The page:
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Using AI to infer patterns in disease

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David Tseng, M.D., looks at the future of artificial intelligence in medicine in a Med Page Today piece.

Among his observations:

“Some data are starting to emerge that healthcare metrics can be improved with AI, as evidenced by Emergency Department visits being deceased by AI-based mobile technology in the U.K.”

“{But} the recent dissolution of a partnership between Watson Health and MD Anderson is a reminder that translating these innovations into clinical practice is fraught with challenges. Michael Forsting’s article ‘Machine Learning Will Change Medicine‘┬áin the Journal of Nuclear Medicine grappled with some of these issues.

“One of the potential benefits when integrating AI into medical practice is an improvement of clinical decision-making and diagnosis. Frosting points out that rare diseases are often overlooked and biases can skew diagnostic pathways. The concept of using AI to provide clinical decision support systems for physicians has been studied in some medical specialties with varying degrees of effectiveness. The goal is to provide automation of certain physician cognitive tasks during a medical workup to improve time and accuracy to diagnosis.”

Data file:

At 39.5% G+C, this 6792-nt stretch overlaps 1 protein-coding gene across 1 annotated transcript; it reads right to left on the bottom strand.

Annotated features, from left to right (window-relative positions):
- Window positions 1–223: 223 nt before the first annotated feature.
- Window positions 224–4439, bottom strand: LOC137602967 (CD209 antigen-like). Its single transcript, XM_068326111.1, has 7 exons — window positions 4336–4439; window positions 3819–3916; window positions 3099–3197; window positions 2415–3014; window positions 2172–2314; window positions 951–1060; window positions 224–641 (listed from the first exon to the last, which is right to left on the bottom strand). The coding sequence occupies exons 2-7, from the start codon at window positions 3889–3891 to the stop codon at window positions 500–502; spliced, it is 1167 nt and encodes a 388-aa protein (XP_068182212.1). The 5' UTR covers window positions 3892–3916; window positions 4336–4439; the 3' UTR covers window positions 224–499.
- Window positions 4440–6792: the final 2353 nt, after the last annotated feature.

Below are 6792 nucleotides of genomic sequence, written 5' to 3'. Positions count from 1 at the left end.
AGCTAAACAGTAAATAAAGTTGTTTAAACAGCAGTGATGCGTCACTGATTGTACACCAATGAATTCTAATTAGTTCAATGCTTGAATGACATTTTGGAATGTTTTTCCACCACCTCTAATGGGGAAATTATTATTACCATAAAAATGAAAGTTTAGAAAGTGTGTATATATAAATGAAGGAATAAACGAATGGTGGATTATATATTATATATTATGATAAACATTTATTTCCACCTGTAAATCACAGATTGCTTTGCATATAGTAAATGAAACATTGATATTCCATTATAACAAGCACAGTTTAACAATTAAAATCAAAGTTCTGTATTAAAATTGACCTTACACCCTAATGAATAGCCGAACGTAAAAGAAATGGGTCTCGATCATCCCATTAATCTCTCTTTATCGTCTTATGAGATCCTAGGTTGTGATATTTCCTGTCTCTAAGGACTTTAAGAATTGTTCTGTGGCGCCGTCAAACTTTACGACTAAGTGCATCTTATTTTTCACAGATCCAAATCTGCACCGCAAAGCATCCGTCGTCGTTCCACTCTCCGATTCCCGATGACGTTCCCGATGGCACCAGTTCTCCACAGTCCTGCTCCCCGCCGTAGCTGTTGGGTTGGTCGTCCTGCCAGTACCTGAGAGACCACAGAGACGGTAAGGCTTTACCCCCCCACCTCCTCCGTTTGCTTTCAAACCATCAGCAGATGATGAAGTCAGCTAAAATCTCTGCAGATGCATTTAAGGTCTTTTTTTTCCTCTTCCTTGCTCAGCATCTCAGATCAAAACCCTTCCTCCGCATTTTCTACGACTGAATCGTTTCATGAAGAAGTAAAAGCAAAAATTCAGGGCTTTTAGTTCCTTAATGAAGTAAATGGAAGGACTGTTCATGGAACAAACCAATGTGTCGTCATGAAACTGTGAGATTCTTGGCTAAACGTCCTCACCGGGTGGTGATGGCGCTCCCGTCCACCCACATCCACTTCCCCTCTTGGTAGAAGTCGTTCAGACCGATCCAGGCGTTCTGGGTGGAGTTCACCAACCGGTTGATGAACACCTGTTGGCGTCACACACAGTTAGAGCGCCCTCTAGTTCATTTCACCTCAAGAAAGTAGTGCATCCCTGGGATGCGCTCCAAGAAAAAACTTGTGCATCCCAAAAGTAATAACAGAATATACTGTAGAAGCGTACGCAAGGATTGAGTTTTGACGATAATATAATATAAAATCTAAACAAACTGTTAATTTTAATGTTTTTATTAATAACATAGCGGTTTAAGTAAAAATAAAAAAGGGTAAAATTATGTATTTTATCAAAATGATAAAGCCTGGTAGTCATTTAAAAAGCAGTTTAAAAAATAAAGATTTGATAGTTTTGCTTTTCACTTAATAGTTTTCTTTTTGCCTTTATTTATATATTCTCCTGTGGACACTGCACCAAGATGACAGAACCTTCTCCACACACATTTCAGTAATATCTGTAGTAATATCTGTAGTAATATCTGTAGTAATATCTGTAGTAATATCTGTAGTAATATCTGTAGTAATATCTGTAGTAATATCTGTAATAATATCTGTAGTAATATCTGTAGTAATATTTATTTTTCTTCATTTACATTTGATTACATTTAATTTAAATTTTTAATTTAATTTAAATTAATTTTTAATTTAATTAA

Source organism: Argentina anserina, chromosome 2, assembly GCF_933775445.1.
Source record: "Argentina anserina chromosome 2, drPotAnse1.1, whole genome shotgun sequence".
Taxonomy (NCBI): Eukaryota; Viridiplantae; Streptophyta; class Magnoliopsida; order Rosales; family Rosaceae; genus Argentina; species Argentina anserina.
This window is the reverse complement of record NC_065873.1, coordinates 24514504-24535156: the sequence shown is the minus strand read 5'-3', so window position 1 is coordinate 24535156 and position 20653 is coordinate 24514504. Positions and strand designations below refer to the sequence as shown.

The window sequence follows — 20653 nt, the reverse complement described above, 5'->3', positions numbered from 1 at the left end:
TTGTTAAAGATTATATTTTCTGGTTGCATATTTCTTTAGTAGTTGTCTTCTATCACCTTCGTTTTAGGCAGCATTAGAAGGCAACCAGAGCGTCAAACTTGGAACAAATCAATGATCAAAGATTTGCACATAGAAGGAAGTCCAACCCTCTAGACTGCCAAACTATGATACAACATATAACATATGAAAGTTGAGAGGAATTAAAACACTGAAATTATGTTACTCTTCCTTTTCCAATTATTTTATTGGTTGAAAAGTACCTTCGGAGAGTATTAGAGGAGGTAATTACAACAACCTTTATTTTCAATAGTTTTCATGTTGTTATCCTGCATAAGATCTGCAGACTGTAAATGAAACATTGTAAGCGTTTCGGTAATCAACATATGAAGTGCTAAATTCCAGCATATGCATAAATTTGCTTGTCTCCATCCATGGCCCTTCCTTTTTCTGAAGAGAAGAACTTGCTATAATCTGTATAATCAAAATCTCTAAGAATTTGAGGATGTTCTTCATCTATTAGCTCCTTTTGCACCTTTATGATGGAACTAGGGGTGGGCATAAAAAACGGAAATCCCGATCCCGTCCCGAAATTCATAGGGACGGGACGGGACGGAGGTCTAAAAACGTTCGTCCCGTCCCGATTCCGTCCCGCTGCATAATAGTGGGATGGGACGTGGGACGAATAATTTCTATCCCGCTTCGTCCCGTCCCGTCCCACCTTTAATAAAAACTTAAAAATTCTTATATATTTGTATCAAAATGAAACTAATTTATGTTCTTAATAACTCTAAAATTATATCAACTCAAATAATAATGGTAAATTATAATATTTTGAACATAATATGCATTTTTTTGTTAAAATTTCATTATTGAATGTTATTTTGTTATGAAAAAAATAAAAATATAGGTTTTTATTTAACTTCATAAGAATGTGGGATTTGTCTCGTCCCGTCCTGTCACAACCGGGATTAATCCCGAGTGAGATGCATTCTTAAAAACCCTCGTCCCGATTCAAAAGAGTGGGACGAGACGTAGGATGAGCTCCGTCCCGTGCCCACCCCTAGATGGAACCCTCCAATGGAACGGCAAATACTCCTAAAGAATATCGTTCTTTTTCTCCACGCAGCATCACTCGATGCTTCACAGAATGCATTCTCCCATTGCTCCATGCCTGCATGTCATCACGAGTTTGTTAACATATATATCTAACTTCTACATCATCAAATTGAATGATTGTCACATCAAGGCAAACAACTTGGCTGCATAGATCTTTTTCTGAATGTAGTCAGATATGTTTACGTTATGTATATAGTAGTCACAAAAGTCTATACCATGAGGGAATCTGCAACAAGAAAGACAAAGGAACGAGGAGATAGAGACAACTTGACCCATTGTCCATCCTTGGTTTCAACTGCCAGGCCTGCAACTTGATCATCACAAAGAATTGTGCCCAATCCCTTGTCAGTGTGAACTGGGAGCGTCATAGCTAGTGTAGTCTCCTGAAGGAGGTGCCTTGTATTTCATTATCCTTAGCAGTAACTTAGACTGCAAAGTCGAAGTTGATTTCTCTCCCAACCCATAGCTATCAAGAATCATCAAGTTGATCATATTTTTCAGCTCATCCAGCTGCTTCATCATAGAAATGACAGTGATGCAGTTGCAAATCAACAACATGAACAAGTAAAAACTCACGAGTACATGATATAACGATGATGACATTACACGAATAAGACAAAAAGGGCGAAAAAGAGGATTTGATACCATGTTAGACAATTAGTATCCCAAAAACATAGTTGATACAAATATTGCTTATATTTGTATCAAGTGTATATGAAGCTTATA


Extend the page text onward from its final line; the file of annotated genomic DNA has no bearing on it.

“There is potential for AI to do more than just automate the processes for the diagnosis and treatment of disease. The true power comes from how computing could potentially transcend conventional ways of thinking about disease and medicine. AI can integrate and infer from a much larger dataset than any human can, discerning patterns that are difficult to appreciate from a human perspective.”

To read the full article, please hit this link.



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